India’s Ministry of Finance has temporarily deferred its imposition of a 25% safeguard duty on solar cell and module imports in compliance with a stay issued by the High Court of Orissa.

The notification issued on 13 August stated: “It has been decided not to insist on payment of safeguard duty, for the time being.

“Accordingly, till further direction from the Board, the said goods, namely solar cells whether or not assembled in modules or panels would, in respect of said safeguard duty, be assessed provisionally on furnishing of simple letter of undertaking or bond by the concerned person.”

The Ministry’s announcement of the safeguard duty on 30 July caused widespread confusion since it came immediately after the High Court of Orissa had issued a stay on the imposition of the duty until 20 August. Last week, the Orissa High Court told the Ministry to withdraw its safeguard duty notification by 13 August.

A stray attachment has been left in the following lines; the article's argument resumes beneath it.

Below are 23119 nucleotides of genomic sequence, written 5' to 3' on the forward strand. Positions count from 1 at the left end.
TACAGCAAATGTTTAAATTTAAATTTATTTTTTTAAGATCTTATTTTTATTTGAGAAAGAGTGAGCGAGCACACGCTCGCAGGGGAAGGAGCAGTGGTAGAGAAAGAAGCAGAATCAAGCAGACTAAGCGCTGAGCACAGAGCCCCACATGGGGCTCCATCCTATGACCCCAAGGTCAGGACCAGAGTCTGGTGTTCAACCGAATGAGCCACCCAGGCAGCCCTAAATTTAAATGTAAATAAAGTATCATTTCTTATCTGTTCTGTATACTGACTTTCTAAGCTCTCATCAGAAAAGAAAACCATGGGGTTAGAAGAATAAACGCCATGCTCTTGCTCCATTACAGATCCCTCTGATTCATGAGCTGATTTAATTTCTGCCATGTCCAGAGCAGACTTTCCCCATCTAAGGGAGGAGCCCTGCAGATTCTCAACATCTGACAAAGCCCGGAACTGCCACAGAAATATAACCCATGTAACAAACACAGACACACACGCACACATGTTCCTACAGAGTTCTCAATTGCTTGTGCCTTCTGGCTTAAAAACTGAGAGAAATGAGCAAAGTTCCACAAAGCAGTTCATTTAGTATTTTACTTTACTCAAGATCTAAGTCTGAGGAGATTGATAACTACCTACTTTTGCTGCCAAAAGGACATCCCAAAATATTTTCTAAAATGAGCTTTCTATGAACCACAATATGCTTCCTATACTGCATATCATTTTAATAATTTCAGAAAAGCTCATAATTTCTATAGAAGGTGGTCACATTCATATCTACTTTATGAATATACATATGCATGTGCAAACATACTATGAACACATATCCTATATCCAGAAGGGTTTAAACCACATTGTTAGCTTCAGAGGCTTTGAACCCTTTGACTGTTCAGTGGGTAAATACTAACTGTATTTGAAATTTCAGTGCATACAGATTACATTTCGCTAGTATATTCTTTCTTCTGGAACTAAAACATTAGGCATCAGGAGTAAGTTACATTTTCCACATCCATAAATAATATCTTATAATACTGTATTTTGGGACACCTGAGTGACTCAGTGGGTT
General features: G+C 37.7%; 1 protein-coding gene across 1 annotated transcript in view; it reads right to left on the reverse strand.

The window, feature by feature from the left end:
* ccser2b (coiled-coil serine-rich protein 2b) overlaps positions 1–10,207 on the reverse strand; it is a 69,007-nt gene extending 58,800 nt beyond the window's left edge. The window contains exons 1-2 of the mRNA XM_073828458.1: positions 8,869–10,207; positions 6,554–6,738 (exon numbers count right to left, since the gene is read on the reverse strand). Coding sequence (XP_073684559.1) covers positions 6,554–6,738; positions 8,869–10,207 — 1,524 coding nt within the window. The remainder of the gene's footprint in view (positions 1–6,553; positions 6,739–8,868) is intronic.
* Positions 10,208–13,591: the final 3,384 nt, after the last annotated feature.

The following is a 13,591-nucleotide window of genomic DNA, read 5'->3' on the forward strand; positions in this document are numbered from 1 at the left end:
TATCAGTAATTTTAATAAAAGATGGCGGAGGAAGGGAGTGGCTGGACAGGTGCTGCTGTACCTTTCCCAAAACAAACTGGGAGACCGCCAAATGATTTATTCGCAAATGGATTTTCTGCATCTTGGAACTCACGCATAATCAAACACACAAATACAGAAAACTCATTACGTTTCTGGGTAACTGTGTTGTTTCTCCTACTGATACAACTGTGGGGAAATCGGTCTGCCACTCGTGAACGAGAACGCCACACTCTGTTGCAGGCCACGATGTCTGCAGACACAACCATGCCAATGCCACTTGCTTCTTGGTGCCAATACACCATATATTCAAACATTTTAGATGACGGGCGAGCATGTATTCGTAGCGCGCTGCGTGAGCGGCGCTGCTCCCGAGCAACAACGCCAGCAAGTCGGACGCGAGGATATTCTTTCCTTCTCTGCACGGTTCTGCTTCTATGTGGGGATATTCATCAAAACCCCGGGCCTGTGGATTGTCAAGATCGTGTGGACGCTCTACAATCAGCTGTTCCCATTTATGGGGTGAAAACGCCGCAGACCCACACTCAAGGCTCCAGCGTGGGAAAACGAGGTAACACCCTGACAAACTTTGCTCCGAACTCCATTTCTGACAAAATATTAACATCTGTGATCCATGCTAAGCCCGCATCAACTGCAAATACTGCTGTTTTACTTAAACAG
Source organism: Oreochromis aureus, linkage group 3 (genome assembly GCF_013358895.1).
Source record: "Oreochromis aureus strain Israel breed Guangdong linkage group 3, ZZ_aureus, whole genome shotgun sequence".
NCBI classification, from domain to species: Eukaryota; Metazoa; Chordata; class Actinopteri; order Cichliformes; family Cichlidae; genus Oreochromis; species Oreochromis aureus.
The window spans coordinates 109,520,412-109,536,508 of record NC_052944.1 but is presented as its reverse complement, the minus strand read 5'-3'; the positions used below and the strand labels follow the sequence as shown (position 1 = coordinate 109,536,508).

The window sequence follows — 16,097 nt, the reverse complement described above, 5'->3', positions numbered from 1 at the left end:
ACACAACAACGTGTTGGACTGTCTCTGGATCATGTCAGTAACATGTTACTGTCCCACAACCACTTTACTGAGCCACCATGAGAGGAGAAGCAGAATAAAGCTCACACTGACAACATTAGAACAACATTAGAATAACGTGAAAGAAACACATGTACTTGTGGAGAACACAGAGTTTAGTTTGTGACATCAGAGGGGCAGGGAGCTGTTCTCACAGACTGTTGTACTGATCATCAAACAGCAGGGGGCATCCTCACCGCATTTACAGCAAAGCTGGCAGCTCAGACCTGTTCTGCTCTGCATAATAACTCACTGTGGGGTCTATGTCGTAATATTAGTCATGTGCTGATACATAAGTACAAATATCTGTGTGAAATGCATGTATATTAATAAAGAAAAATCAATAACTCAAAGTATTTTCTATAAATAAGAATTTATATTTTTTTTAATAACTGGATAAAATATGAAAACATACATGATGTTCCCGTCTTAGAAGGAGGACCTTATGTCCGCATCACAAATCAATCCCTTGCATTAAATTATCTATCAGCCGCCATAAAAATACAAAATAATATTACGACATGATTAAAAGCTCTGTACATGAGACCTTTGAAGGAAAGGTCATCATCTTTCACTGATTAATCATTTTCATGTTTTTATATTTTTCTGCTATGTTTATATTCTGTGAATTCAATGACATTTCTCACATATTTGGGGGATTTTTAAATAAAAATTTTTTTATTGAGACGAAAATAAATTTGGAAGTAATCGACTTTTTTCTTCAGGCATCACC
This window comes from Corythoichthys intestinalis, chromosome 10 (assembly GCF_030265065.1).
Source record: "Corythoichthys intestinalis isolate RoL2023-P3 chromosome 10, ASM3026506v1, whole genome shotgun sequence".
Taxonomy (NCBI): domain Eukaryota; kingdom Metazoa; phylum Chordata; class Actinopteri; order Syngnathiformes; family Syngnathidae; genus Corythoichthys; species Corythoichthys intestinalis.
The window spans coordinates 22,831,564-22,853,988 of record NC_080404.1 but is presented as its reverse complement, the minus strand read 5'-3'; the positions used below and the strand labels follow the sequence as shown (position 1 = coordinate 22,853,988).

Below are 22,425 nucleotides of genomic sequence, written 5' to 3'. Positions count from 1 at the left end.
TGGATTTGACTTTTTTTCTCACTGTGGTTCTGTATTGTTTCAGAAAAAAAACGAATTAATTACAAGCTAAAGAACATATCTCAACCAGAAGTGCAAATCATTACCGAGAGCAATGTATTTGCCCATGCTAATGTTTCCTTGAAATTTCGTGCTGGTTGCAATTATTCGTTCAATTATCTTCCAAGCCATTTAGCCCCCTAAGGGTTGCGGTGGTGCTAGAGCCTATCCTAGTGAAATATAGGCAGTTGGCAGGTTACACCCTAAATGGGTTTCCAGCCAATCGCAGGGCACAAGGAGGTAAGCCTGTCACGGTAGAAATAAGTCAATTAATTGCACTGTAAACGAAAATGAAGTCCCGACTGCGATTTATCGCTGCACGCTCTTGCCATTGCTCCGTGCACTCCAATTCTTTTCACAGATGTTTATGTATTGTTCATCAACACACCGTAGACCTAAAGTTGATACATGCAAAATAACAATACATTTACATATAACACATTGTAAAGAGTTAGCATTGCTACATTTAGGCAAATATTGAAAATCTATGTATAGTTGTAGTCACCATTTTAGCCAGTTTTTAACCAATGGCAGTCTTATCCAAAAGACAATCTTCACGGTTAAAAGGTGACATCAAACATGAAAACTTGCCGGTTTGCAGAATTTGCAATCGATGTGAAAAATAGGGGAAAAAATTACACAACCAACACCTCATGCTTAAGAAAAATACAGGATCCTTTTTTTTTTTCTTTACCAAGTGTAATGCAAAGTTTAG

Developers Shapoorji Pallonji, Hero Future Energies and Acme Solar as well as domestic PV module manufacturer Vikram Solar had also all filed new petitions at the Orissa High Court against the safeguard duty since its imposition.

Developers had been concerned about whether projects already bid out or under construction would be issued a pass-through on the duty so they would not have to bear the added costs of the duty. The Ministry of New and Renewable Energy (MNRE) had assured developers that a pass-through would be granted and had itself directed the Ministry of Finance. There were still concerns about how the pass-through would be implemented. In any case, developers will now have a temporary relief from the issue with the duty deferred.

Ali Imran Naqvi, vice president of advisory and engineering firm Gensol Group, recently guest blogged on the potential impacts of the safeguard duty on imports from developed countries as well as China and Malaysia.

Tags: india, safeguard duties, ministry of finance, high court of orissa, mnre, acme, shapoorji pallonji, hero future energies

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